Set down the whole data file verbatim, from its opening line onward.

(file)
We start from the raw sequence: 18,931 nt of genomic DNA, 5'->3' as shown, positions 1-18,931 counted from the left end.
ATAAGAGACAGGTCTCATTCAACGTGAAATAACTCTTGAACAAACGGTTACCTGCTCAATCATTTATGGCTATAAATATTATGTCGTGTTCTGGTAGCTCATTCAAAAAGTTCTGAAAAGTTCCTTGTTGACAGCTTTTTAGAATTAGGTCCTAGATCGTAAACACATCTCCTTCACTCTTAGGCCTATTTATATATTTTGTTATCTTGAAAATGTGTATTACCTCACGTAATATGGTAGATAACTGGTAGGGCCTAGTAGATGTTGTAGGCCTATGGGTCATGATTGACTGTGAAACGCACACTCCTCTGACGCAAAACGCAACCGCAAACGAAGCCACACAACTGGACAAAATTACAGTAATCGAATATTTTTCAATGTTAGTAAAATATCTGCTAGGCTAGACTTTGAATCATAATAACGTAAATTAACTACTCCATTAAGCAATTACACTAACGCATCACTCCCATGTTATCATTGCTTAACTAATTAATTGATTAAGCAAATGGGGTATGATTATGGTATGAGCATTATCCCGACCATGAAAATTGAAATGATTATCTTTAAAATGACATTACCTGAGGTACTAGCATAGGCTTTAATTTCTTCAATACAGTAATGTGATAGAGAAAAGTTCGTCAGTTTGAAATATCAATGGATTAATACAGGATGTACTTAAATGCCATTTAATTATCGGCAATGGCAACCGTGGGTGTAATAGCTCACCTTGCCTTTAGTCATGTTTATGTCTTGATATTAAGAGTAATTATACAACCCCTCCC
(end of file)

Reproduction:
We start from the raw sequence: 18,931 nt of genomic DNA, 5'->3' as shown, positions 1-18,931 counted from the left end.
ATAAGAGACAGGTCTCATTCAACGTGAAATAACTCTTGAACAAACGGTTACCTGCTCAATCATTTATGGCTATAAATATTATGTCGTGTTCTGGTAGCTCATTCAAAAAGTTCTGAAAAGTTCCTTGTTGACAGCTTTTTAGAATTAGGTCCTAGATCGTAAACACATCTCCTTCACTCTTAGGCCTATTTATATATTTTGTTATCTTGAAAATGTGTATTACCTCACGTAATATGGTAGATAACTGGTAGGGCCTAGTAGATGTTGTAGGCCTATGGGTCATGATTGACTGTGAAACGCACACTCCTCTGACGCAAAACGCAACCGCAAACGAAGCCACACAACTGGACAAAATTACAGTAATCGAATATTTTTCAATGTTAGTAAAATATCTGCTAGGCTAGACTTTGAATCATAATAACGTAAATTAACTACTCCATTAAGCAATTACACTAACGCATCACTCCCATGTTATCATTGCTTAACTAATTAATTGATTAAGCAAATGGGGTATGATTATGGTATGAGCATTATCCCGACCATGAAAATTGAAATGATTATCTTTAAAATGACATTACCTGAGGTACTAGCATAGGCTTTAATTTCTTCAATACAGTAATGTGATAGAGAAAAGTTCGTCAGTTTGAAATATCAATGGATTAATACAGGATGTACTTAAATGCCATTTAATTATCGGCAATGGCAACCGTGGGTGTAATAGCTCACCTTGCCTTTAGTCATGTTTATGTCTTGATATTAAGAGTAATTATACAACCCCTCCC